Martin Shkreli Invokes Fifth in Refusing to Give Records to Lawmakers

WASHINGTON — Martin Shkreli, reviled former chief executive officer at Turing Pharmaceuticals, has invoked the Fifth Amendment in refusing to produce documents subpoenaed by a Senate committee investigating drug-pricing practices, the panel's chairwoman said Wednesday.

Sen. Susan Collins, R-Maine, said on Twitter that the investigation by the Senate Special Committee on Aging could be hindered without Shkreli's cooperation.

Word of Shkreli's refusal to cooperate with the Senate investigation came after it was reported that House lawmakers have issued a subpoena to compel Shkreli to appear at a congressional hearing next Tuesday.

An aide to the House Committee on Oversight and Government Reform confirmed the news to the Associated Press. The committee is investigating several companies for exorbitant drug price increases.

Image: Turing Pharmaceutical CEO Martin Shkreli Arrested For Securities Fraud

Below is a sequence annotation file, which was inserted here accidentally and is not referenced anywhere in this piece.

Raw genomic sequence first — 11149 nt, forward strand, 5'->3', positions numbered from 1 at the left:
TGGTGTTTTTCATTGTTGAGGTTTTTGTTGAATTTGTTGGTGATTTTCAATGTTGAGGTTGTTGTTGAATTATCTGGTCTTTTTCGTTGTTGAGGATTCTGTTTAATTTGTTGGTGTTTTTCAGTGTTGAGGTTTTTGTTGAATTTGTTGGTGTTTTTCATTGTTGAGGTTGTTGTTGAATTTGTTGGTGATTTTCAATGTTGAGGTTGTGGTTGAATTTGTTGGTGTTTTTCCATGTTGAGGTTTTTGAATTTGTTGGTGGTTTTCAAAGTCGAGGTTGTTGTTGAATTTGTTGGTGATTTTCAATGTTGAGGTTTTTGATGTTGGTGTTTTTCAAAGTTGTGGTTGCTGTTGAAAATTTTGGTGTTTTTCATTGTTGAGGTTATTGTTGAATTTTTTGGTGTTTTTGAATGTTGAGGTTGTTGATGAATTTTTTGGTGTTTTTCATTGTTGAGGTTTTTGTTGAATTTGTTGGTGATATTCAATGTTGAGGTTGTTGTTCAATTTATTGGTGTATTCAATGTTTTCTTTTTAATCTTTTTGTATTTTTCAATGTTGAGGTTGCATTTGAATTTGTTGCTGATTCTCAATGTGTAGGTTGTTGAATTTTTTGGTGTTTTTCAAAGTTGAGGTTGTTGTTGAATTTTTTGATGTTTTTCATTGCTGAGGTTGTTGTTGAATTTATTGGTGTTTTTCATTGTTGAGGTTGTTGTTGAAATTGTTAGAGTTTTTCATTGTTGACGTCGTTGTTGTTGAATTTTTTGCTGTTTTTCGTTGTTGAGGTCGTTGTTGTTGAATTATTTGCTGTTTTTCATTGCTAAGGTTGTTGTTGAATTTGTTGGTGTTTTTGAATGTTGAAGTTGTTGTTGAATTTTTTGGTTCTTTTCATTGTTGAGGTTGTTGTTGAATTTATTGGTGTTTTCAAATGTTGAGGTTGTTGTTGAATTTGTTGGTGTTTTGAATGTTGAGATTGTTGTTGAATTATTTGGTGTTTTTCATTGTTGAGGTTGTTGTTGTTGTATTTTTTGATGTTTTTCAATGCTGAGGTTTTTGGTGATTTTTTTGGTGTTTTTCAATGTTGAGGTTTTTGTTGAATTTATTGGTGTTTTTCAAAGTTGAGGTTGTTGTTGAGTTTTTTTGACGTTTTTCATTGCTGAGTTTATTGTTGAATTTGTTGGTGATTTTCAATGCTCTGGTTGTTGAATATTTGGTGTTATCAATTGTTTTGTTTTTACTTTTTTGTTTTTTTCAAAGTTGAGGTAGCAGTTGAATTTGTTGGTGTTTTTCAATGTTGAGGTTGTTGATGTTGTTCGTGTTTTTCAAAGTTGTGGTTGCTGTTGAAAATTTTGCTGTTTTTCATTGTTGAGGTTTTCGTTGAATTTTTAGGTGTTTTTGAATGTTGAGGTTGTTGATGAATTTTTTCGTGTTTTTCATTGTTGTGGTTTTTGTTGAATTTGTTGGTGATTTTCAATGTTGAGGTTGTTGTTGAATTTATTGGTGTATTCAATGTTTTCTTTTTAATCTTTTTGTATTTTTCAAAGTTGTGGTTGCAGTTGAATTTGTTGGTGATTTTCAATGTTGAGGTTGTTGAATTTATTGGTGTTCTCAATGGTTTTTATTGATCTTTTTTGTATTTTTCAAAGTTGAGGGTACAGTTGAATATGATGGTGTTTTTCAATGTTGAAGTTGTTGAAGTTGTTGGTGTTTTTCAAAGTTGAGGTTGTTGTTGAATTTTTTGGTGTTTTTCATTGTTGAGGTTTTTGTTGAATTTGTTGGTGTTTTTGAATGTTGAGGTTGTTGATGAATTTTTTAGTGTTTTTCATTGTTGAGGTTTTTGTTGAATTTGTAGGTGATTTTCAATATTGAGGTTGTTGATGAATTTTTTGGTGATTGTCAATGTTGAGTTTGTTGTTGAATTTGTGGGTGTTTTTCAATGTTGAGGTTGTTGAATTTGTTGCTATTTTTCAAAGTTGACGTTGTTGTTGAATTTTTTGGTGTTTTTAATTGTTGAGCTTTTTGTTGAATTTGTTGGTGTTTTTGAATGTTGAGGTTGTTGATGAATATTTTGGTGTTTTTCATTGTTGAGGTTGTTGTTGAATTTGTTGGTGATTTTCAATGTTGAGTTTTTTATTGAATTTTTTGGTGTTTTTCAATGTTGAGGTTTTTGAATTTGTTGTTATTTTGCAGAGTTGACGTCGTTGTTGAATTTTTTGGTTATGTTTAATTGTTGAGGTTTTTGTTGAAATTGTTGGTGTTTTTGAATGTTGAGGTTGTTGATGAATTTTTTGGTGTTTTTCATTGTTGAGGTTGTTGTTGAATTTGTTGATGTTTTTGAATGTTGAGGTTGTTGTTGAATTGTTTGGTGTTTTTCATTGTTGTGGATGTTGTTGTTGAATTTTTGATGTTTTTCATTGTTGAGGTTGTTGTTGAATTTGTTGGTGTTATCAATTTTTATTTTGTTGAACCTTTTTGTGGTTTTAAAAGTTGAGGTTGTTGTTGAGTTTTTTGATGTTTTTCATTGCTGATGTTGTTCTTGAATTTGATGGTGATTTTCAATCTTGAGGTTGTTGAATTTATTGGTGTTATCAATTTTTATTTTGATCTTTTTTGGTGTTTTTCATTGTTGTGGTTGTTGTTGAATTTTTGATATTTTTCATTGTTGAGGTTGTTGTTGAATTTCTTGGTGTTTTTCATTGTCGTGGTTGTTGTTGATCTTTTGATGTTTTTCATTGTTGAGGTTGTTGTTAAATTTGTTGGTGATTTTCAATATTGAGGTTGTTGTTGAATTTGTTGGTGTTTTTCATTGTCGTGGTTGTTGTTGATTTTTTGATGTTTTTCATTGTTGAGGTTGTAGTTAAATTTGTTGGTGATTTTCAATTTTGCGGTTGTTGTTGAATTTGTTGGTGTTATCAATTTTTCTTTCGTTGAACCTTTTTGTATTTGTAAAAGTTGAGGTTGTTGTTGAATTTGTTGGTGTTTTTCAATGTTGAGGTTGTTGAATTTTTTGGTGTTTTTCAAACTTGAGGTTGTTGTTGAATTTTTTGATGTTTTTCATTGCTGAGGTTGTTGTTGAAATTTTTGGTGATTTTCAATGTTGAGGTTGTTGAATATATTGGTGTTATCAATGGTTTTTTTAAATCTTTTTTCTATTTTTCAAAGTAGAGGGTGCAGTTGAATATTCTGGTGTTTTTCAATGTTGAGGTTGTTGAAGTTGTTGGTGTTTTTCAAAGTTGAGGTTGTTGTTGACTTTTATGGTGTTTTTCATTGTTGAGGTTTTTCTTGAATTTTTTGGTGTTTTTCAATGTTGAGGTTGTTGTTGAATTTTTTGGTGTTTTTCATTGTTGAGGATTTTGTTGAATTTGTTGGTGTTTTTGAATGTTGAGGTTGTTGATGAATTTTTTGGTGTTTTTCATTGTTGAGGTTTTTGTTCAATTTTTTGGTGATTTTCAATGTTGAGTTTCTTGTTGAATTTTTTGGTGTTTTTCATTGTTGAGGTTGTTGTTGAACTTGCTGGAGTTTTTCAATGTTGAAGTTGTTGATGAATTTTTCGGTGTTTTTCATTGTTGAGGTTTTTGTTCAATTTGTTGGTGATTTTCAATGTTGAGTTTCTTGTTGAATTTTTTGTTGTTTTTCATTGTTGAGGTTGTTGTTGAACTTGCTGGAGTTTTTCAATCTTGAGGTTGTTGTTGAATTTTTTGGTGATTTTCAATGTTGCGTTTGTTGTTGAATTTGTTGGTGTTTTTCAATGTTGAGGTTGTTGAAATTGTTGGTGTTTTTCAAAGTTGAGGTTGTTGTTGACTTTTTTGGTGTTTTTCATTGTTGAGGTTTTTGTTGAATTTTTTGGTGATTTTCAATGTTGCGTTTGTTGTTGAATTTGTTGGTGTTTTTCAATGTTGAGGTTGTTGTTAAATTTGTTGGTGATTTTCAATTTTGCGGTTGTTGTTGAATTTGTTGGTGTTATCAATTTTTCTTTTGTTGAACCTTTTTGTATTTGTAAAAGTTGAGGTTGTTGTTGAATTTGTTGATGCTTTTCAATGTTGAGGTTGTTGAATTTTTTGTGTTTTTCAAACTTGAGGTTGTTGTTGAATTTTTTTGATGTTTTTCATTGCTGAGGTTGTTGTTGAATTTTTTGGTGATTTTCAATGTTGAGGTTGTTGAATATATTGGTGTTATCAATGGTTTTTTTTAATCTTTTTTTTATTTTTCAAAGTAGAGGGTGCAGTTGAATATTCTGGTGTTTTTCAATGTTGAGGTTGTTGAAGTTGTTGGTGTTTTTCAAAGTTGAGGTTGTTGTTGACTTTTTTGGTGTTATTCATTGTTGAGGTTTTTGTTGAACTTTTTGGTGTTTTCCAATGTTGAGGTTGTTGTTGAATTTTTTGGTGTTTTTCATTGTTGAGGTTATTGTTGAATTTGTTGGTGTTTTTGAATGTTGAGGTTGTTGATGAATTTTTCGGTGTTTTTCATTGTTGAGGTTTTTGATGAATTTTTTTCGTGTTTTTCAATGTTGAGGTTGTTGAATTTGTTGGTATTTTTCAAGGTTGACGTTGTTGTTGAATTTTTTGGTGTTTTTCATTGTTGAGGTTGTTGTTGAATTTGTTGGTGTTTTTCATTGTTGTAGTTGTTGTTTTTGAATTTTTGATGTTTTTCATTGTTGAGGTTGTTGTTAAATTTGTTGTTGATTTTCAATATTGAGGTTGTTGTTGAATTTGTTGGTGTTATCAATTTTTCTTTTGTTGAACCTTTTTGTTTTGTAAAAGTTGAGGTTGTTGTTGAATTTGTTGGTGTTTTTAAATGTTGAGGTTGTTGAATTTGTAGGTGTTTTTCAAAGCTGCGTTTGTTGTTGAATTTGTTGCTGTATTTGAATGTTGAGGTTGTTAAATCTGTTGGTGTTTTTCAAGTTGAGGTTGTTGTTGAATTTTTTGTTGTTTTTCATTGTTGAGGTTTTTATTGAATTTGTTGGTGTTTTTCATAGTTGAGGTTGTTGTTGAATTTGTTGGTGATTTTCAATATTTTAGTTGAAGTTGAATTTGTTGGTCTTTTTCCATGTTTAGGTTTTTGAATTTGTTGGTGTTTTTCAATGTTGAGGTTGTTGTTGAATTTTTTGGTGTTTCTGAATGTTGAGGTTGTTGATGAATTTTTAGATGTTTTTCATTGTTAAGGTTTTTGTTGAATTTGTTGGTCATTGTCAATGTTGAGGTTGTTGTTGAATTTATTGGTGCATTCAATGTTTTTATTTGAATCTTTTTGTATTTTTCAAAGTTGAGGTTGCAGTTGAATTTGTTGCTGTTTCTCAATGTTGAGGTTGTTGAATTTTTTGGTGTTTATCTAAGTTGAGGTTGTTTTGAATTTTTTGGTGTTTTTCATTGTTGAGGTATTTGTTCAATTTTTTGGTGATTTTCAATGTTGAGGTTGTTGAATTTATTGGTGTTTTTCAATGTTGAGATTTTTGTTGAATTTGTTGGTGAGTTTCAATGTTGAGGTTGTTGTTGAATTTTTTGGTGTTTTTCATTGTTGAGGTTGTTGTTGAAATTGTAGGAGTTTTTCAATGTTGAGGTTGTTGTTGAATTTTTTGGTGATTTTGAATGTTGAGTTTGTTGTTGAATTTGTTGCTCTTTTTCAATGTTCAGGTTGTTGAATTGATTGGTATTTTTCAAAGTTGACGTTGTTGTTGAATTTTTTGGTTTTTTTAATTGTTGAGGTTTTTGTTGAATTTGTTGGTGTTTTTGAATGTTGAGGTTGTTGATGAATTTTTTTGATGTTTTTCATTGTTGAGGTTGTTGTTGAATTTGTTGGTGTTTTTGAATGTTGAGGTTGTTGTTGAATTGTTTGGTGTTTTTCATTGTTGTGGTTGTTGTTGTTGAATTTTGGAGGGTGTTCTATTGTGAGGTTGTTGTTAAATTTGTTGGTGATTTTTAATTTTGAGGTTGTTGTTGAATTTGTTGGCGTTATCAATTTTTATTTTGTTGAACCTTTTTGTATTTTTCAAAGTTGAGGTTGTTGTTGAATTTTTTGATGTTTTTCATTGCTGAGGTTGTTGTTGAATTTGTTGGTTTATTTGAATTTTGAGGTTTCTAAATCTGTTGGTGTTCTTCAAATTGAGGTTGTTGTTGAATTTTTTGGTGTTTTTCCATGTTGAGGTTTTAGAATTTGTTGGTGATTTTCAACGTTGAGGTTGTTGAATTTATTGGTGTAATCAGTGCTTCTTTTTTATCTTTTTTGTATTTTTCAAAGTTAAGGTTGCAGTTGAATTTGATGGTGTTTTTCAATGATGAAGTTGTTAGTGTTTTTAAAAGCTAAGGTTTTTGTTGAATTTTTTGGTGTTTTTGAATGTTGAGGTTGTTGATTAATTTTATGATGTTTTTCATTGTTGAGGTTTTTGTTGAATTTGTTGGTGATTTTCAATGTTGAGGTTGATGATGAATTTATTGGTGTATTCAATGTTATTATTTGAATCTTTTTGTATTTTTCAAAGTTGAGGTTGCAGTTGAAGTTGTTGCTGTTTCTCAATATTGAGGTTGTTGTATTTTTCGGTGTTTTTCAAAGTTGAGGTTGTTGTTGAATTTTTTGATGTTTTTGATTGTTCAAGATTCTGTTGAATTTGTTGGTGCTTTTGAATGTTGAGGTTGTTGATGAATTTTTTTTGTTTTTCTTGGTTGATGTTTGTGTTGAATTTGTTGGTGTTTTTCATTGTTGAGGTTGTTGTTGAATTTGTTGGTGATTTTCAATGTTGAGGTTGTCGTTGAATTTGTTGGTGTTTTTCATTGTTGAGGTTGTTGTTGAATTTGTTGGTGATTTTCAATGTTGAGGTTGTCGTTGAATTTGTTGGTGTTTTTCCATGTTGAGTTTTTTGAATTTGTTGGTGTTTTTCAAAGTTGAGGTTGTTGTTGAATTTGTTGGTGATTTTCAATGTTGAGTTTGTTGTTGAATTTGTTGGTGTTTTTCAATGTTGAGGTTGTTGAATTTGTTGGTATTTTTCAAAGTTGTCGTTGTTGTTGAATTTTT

Martin Shkreli, former CEO of Turing Pharmaceuticals, is brought out of 26 Federal Plaza by law enforcement officials after being arrested on securities fraud charges on Dec. 17, 2015, in New York City. Andrew Burton / Getty Images

Shkreli became notorious for hiking the price of Daraprim, the only approved drug for a rare and sometimes deadly parasitic infection, by 5,000 percent. Since then, Shkreli has been deluged with criticism from patients, politicians and the media, some calling him the "most hated man in America."

Last month, the 32-year-old former hedge fund manager was arrested in New York and charged with securities fraud and conspiracy. The charges stem from another pharmaceutical company he previously ran called Retrophin.

Ex-Pharma CEO Martin Shkreli Sacks His Legal Team in Fraud Case

On Tuesday, Shkreli's lawyers in the case filed court papers indicating that he wished to replace them and was in the process of hiring new counsel.